How to Tutor Cursive Writing Practice Book by Barbara J. Simkus

How to Tutor Cursive Writing Practice Book

Book Title: How to Tutor Cursive Writing Practice Book

Publisher: Paradigm Company

ISBN: 0941995380

Author: Barbara J. Simkus

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Barbara J. Simkus with How to Tutor Cursive Writing Practice Book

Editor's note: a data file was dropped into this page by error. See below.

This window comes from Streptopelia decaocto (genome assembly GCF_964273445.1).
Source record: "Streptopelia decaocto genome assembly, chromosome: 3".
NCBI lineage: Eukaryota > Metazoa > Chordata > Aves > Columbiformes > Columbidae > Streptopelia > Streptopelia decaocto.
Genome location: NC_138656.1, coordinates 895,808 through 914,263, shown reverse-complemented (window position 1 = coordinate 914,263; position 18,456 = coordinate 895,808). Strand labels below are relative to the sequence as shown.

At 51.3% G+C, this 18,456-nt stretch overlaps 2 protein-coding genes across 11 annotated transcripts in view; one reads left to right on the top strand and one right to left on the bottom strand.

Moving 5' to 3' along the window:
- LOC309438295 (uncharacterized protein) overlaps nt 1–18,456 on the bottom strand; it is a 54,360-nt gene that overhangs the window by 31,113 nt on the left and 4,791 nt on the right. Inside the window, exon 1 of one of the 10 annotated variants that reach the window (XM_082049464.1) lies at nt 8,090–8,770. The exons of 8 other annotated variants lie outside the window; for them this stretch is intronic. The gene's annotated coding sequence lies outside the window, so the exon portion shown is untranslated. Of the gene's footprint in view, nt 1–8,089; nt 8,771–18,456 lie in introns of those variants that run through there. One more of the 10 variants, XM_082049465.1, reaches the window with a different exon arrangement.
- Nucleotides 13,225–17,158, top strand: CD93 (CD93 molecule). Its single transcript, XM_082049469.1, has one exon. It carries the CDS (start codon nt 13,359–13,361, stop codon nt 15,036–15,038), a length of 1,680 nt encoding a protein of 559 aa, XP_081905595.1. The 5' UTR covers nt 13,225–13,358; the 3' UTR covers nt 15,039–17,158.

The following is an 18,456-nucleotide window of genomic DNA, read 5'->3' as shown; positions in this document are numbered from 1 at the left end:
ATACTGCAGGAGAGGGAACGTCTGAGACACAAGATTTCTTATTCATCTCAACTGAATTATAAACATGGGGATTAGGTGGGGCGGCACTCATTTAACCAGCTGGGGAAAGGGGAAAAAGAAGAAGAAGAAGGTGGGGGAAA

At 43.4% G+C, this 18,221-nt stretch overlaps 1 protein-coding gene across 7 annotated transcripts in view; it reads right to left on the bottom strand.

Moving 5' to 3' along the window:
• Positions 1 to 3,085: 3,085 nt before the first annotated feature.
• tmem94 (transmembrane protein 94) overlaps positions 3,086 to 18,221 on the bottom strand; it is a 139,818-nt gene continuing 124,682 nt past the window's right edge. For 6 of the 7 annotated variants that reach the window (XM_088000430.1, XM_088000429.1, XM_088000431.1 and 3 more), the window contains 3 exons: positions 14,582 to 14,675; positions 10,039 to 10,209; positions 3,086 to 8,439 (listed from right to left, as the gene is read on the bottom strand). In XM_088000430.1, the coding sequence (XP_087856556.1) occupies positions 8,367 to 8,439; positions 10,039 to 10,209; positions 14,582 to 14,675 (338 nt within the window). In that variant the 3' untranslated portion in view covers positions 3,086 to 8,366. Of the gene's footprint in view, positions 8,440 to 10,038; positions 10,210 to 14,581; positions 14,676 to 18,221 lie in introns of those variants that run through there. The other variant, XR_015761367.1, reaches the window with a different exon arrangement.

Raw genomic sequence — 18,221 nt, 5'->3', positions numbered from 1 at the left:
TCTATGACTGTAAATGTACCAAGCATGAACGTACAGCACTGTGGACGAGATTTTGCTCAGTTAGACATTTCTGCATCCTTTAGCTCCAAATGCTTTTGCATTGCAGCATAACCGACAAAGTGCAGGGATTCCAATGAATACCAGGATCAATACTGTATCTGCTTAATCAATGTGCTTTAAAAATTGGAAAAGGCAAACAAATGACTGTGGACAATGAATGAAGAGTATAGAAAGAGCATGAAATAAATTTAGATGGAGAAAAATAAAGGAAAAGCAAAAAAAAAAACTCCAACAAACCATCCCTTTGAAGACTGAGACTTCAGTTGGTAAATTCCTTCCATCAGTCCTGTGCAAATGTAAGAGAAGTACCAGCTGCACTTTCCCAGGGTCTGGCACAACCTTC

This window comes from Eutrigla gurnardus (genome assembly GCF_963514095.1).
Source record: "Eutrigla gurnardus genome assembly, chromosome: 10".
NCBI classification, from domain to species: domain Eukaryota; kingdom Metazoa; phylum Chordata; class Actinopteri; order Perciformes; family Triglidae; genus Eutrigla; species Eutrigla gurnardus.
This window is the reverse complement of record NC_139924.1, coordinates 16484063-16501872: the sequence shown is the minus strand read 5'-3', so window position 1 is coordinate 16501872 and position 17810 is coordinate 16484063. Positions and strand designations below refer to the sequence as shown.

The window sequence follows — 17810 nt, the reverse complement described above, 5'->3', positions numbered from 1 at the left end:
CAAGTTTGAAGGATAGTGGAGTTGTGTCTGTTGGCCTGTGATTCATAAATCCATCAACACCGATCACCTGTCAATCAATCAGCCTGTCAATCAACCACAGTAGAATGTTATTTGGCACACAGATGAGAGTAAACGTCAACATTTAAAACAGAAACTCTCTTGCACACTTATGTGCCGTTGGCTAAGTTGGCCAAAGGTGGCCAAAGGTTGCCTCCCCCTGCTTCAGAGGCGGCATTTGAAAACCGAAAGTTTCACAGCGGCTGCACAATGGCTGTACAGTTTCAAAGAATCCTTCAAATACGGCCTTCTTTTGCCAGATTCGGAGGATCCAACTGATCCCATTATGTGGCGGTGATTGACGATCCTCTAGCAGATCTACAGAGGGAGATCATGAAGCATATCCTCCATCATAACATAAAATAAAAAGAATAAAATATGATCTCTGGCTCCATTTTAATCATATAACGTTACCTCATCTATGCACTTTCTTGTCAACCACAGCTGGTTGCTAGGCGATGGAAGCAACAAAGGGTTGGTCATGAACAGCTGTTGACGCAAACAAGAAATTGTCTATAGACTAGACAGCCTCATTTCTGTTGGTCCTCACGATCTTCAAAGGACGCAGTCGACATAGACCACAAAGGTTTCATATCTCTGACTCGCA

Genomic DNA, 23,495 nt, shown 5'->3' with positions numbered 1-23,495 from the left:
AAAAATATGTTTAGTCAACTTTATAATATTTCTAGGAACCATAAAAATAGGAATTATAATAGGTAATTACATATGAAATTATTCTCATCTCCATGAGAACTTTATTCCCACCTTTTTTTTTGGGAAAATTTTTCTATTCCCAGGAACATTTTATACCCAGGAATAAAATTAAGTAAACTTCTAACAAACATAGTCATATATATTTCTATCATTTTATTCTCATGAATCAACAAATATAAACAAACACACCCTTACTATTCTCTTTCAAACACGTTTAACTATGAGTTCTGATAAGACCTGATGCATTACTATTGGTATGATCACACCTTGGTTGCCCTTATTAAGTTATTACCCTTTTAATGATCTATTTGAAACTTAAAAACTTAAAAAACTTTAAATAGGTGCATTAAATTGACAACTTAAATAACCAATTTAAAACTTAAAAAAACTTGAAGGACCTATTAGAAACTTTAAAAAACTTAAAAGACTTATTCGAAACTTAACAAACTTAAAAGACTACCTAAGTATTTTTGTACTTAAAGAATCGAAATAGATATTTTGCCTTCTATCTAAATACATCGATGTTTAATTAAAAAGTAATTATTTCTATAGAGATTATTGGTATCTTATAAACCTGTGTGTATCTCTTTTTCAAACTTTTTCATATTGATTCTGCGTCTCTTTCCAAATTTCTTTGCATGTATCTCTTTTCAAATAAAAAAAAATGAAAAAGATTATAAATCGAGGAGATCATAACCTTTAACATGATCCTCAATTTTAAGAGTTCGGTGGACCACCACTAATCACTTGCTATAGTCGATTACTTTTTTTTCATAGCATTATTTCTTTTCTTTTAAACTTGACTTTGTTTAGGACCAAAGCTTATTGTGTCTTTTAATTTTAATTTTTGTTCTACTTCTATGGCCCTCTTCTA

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This is the 2018 edition of HTT Cursive Practice Workbook REPLACES the previous edition. The CONTENTS are identical in both old and new versions. (To order new version go to Amazon ISBN: 9780941995382) New version is perfect bound (Glued pages, not comb bound). THE HOW TO TUTOR CURSIVE WRITING PRACTICE BOOK is designed to accompany the Cursive Handwriting Instructions in the How To Tutor textbook. It is an Optional Practice cursive handwriting workbook which includes exercises to accompany Cursive Handwriting instruction section of Samuel L. Blumenfeld's celebrated book: How To Tutor. It contains practice exercises for all the lesson material in handwriting instruction part of How To Tutor textbook. Parents, tutors and teachers find the Cursive Handwriting Workbook very helpful to reinforce the lesson work. The workbook contains no instructions (Instructions are found in the How To Tutor textbook) It is inexpensive, durable & reusable. The HTT Cursive Writing Practice Book contains cursive examples of all 26 letters of the alphabet in both capitalized and lower case versions. The hand-strokes, as described in the instruction material in the HTT textbook, are indicated for each letter. The examples are in wide-lined size that is best for young beginning eyes. The HTT Cursive Writing Practice Book includes 20 pages of blank wide-lined pages for teacher and student to use to practice creating the desired writing skills of the student. The Cursive Practice Book contains everything the Parent needs in accompaniment with the HTT text book to quickly, easily and successfully accomplish creating a good cursive handwriting student. Why should parents want to consider teaching CURSIVE to their children? Because most public schools (and many private schools) do NOT even bother to teach cursive anymore. They say in the digital age cursive is no longer needed. This is a big mistake for numerous reasons. The most significant reasons are, first, that writing cursively, rather than typing on a keyboard has been found in research to aid in learning the material being written. The student, when cursively handwriting material, is implanting the material in their brains far more thoroughly than when typing. They remember what they have handwritten better than when typing. A second is connected to taking notes from a lecture course. It has been proven that cursive handwriting is far easier on the hand muscles than the so-called ball and stick printing. In ball and stick printing the hand must pick up the writing instrument and put it down with every stroke needed to print. But in cursive handwriting the hand only has to deal with three simple strokes of the pen or pencil. The hand flows across the page, often without needing to raise up and go down for many complete words. This is much less tiring on the hand muscles than printing. This will be especially important at the high school and college level where taking notes in class is very important. Cursive allows the note-taker to have much more complete coverage of the material he/she is attempting to save for future study and exams. A special feature of Dr. Blumenfeld’s Cursive Handwriting instruction found in the How To Tutor Textbook: There is a special section covering how to teach the LEFT-HANDED student. A little known fact is that teaching children who have never learned to print make the best cursive writers. Teaching children to print is much easier after you have taught them cursive. Most people assume that the young beginner must learn to print before they learn cursive handwriting. This is not universally true. If you have a student who has not been taught either cursive or ball and stick, try cursive first. You might be very surprised to see how readily your student takes to cursive.